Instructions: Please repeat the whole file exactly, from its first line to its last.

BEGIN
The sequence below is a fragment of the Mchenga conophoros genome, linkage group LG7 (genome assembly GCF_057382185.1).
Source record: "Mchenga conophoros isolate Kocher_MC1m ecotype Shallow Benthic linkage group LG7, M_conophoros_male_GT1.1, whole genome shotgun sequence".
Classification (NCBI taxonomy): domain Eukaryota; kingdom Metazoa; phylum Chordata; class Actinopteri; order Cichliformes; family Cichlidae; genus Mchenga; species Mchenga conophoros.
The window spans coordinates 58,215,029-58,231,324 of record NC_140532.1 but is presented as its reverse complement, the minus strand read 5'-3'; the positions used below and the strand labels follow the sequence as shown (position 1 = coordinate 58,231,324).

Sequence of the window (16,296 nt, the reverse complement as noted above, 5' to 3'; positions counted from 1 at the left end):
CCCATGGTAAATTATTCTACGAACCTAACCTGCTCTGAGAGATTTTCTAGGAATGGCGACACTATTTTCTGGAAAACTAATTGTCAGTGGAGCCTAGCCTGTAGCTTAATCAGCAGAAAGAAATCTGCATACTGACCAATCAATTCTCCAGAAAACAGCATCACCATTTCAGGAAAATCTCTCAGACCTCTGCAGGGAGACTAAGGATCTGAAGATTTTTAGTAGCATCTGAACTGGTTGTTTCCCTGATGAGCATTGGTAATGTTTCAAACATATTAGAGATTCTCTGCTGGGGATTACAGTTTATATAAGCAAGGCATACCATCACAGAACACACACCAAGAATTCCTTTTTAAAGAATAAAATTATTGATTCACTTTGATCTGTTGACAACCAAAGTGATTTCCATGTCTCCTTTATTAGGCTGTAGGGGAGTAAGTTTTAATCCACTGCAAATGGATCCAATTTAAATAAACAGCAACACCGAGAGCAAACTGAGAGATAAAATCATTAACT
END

The sequence below is a fragment of the Mchenga conophoros genome, linkage group LG7 (genome assembly GCF_057382185.1).
Source record: "Mchenga conophoros isolate Kocher_MC1m ecotype Shallow Benthic linkage group LG7, M_conophoros_male_GT1.1, whole genome shotgun sequence".
Classification (NCBI taxonomy): domain Eukaryota; kingdom Metazoa; phylum Chordata; class Actinopteri; order Cichliformes; family Cichlidae; genus Mchenga; species Mchenga conophoros.
The window spans coordinates 58,215,029-58,231,324 of record NC_140532.1 but is presented as its reverse complement, the minus strand read 5'-3'; the positions used below and the strand labels follow the sequence as shown (position 1 = coordinate 58,231,324).

Sequence of the window (16,296 nt, the reverse complement as noted above, 5' to 3'; positions counted from 1 at the left end):
CCCATGGTAAATTATTCTACGAACCTAACCTGCTCTGAGAGATTTTCTAGGAATGGCGACACTATTTTCTGGAAAACTAATTGTCAGTGGAGCCTAGCCTGTAGCTTAATCAGCAGAAAGAAATCTGCATACTGACCAATCAATTCTCCAGAAAACAGCATCACCATTTCAGGAAAATCTCTCAGACCTCTGCAGGGAGACTAAGGATCTGAAGATTTTTAGTAGCATCTGAACTGGTTGTTTCCCTGATGAGCATTGGTAATGTTTCAAACATATTAGAGATTCTCTGCTGGGGATTACAGTTTATATAAGCAAGGCATACCATCACAGAACACACACCAAGAATTCCTTTTTAAAGAATAAAATTATTGATTCACTTTGATCTGTTGACAACCAAAGTGATTTCCATGTCTCCTTTATTAGGCTGTAGGGGAGTAAGTTTTAATCCACTGCAAATGGATCCAATTTAAATAAACAGCAACACCGAGAGCAAACTGAGAGATAAAATCATTAACT